Is Social Media Good for PR?

Recently, the case was made (by me) that social media may be bad for PR (agencies). The premise – which I still stand by as valid – was that social media would be run in-house and that would lead to more companies moving their entire communications’ departments (including PR) in-house.

But, because I don’t even agree with me all the time, here is an alternative look at the impact of social media on public relations.

Premise: As social media becomes more important to business communications, organizations will turn to professional communicators to navigate this rapidly evolving channel. The professionals most applicable to handle the task may just be PR agencies.

Is social media important to business communications? Yes, of course, and its impact and importance are growing everyday. Even for B2B technology companies – by many accounts the late adopters of social media – having a strong social presence is akin to having a website in circa 2000. If all your competitors are doing it, and your customers expect it, then adopt or be left behind.

Who will ‘Own’ social media? I will. You will. Your customers will and your employees will. Despite all the debate regarding ownership, the truth of the matter is that it can’t be completely owned or controlled by one person or existing communications department. Yes, as a business communications function, the responsibility can and will eventually fall under someone’s jurisdiction on an org chart, but social media has opened up the communications landscape and its reach is at a point where it can’t just be an additional responsibility. It requires specialized expertise. Not in the form of a guru, but as an integrated part of the existing process.

Should organizations outsource social media? Well, the case can be made that the need for authenticity requires an in-house voice, but managing social media is about lots more than just the company voice. The fact of the matter is that social media is an ever-changing channel that requires guidance, ongoing education, training and direction of professional communicators. In my 15+ years in high tech public relations, I’ve worked with a number of great professionals, but very few that would be capable of running an internal corporate communications department, oversee public relations and be responsible for social media – without the help of outside assistance. Social media in particular requires ongoing learning and experimentation that the other disciplines do not, which makes adding this to the plate of an internal staffer (or normal size department) impractical.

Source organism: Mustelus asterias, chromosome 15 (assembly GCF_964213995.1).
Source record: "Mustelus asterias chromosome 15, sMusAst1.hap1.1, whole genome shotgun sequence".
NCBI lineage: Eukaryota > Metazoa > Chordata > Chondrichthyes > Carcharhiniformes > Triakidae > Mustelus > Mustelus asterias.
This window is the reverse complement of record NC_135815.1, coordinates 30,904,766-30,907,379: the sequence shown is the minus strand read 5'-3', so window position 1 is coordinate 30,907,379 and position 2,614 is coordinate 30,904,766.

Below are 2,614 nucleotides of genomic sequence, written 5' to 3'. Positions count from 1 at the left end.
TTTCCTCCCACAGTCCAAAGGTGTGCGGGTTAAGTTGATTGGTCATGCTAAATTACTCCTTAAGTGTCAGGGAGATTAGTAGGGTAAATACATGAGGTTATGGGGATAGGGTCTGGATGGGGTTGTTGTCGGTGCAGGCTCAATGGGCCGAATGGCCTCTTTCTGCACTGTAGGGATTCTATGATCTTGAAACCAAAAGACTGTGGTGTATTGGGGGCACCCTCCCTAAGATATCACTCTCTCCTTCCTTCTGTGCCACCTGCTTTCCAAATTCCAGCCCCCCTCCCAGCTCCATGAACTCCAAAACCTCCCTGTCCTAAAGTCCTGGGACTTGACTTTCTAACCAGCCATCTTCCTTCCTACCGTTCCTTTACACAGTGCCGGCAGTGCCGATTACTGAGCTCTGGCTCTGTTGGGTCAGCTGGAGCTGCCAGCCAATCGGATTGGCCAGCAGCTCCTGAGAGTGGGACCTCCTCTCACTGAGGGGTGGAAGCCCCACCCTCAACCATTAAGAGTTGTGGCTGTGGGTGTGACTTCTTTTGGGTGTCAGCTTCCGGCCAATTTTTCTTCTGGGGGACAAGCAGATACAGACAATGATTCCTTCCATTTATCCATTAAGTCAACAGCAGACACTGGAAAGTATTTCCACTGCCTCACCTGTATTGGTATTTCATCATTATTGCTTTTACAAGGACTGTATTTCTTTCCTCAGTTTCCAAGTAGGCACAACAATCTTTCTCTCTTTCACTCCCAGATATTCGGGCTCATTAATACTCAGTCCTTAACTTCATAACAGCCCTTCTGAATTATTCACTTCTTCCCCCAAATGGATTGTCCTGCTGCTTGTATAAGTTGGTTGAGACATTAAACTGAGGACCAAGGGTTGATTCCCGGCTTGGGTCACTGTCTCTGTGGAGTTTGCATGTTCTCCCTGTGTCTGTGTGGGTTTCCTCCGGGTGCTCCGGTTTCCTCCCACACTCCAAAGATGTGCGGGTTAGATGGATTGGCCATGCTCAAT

Story time: Interviewing for a job several years ago, I positioned myself as a communications professional with admittedly little to no specific background in my perspective employer’s industry. As I was about to close the deal with the company’s CEO, he told me that he needed to ask me one last question and that my answer may make or break the deal.

The question was – what would I as the PR manager spend the majority of my time doing for the first few months. I thought for a couple of seconds, flashed a wry smile and confidently replied, that when he came by my office the CEO should expect to see me with my feet up on my desk reading or chatting with coworkers. The CEO, looking amused, asked for some clarification. I continued that I already know how to run a public relations campaign, so what I need to educate myself on was the company’s product and industry.

First, yes, I got the job. But, that was almost 10 years ago. Today, if I were to interview for the same in-house position, but now with added social media responsibilities, my answer would be that I’d spend the majority of my time learning the industry AND constantly updating my core communications skills and knowledge.

Moral of the story: Where it was possible 10 years ago to know all there was to know about public relations, today, social media tools and techniques are changing so fast that a communications professional looking to stay current (and employed), better plan to spend lots of time researching, experimenting and learning about the evolving communications industry.

So, where does this leave us? Social media is adding another layer of complexity to the communications toolbox. This provides a tremendous opportunity for PR agencies to provide a more valuable service. With increasingly integrated communications programs, companies are smart to outsource MORE of its communications – not less.

I’m in public relations, I believe in social media and I approve this message.

Photo by Gregory Szarkiewicz

  1. August 5, 2011 at 7:17 am

    If you don’t have an company-intern expert for Social Media, I would outsource this in 100% of all cases. Social Media are really effective marketing tools and can generate a lot of new customers as well as strenghten the brand image, but if you do it wrong, you can also totally fail.

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